National | Drugs

Project to offer culturally appropriate help for Māori meth users launched

File / Whakaata Māori

A new Auckland University study plans to find viable therapies for Māori meth users.

The study will recruit volunteers, 50% of them Māori, and will use culturally appropriate approaches.

Methamphetamine use is prohibited; therefore, its rates are unknown;. However, it is thought to be the second most often used illegal substance after cannabis.

Pamela Armstrong (Ngāti Whātua, Ngāti Wai, Ngāpuhi), who is part of the study leadership team, says the key to everything is the collaboration between iwi and non-government organisations in the addiction sector to make sure it is spread as far and wide and to make it as accessible as possible.

“We know Māori have been significantly impacted by methamphetamine; sadly, we’re overrepresented in all of the statistics. So it was important that, for this piece of research, we work collaboratively with Māori.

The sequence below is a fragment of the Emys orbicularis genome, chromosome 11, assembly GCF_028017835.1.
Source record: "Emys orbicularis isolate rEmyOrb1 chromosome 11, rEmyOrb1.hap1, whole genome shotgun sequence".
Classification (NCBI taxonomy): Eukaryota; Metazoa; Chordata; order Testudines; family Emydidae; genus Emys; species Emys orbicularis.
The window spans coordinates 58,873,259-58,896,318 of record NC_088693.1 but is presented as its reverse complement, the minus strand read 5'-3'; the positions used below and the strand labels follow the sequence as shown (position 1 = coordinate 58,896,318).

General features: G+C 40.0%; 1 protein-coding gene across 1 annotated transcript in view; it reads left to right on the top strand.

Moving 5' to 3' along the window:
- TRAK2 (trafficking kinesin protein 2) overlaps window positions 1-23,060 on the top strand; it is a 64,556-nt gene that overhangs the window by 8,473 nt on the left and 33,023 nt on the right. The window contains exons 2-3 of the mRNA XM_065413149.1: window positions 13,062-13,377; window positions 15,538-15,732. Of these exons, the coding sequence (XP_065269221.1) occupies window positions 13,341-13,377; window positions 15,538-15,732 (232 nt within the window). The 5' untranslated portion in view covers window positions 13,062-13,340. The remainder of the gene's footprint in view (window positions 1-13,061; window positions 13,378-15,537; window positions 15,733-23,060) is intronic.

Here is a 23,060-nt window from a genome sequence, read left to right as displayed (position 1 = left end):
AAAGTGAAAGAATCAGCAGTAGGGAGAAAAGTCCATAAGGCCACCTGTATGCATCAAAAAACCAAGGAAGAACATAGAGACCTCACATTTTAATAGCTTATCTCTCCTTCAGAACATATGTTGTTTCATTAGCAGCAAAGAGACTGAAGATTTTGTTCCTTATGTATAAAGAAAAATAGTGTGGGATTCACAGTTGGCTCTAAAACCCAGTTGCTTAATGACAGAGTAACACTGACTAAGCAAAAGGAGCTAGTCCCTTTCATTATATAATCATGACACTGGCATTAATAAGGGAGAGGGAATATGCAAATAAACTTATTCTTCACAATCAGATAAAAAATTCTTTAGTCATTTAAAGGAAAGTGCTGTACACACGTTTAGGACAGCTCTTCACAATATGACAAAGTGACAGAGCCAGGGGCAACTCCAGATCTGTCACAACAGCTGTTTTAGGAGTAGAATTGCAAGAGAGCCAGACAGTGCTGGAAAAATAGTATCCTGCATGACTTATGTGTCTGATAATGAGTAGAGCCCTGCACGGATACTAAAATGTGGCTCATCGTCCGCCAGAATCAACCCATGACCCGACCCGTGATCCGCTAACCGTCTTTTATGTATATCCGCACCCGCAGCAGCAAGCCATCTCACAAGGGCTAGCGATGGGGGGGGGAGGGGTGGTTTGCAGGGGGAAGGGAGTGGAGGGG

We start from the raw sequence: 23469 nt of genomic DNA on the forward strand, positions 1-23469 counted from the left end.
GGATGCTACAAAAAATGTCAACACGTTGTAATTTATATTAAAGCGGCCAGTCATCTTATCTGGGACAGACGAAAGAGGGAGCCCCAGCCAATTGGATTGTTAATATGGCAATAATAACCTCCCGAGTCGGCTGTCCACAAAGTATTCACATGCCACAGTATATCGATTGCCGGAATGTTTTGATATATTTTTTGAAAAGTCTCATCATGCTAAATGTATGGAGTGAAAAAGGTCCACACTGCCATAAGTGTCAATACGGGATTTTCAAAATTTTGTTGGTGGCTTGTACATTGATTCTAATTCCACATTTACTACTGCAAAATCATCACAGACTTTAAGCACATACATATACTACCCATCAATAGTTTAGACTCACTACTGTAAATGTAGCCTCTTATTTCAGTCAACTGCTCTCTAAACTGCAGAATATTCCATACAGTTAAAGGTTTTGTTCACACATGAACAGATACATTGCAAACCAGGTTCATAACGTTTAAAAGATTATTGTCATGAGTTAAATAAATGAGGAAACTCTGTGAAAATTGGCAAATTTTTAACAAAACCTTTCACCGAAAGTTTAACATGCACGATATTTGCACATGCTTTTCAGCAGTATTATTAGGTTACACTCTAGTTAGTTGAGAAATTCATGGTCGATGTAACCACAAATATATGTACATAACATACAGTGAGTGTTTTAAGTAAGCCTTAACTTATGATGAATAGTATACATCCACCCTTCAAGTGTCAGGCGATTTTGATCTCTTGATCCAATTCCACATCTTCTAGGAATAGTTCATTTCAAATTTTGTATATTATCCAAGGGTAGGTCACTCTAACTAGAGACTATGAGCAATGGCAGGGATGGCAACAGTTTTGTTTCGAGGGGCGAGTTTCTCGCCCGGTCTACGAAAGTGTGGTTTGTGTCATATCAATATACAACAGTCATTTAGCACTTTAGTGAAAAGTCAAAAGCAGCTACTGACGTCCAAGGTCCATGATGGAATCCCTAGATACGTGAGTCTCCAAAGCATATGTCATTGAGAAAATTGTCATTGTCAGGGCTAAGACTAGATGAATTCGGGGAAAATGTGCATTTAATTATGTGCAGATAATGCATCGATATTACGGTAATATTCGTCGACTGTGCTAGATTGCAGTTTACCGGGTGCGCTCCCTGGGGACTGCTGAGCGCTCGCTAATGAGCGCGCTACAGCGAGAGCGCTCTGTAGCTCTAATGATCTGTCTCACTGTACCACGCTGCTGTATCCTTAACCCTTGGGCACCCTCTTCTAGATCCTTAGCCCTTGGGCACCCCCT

“There are limited resources in this space for whānau, especially for those in rurally isolated areas. Access to services becomes quite difficult. That’s the group who are seeking help. Then there’s a whole group not seeking treatment that are finding other ways to recover.”

In the next two years, interviews will be conducted with 320 participants in the Waikato, Tāmaki Makaurau and Te Tai Tokerau regions to gather data on how best to support them.

The researchers will receive tikanga Māori training and instruction on how to conduct the study in a way that respects them and te ao Māori, such as interviewing in te reo Māori, incorporating whanaungatanga in every part of the process and more.

“What we’re fortunate with is that of those who will be doing these interviews and engaging directly with whānau, a number of them have lived experience. They’ve been there, done that and they’ve found transformation in their lives.

“There are so many that are unable to access services and further to that, historically, a lot of the services have been based on Western modalities. I think it’s important that, moving forward, there is a greater responsiveness to the cultural needs of our people.”

Data will be gathered on indicators including overall wellbeing, psychosis, relapse into meth usage, and physical and mental health.

The Health Research Council has provided $1.2 million for the trial.

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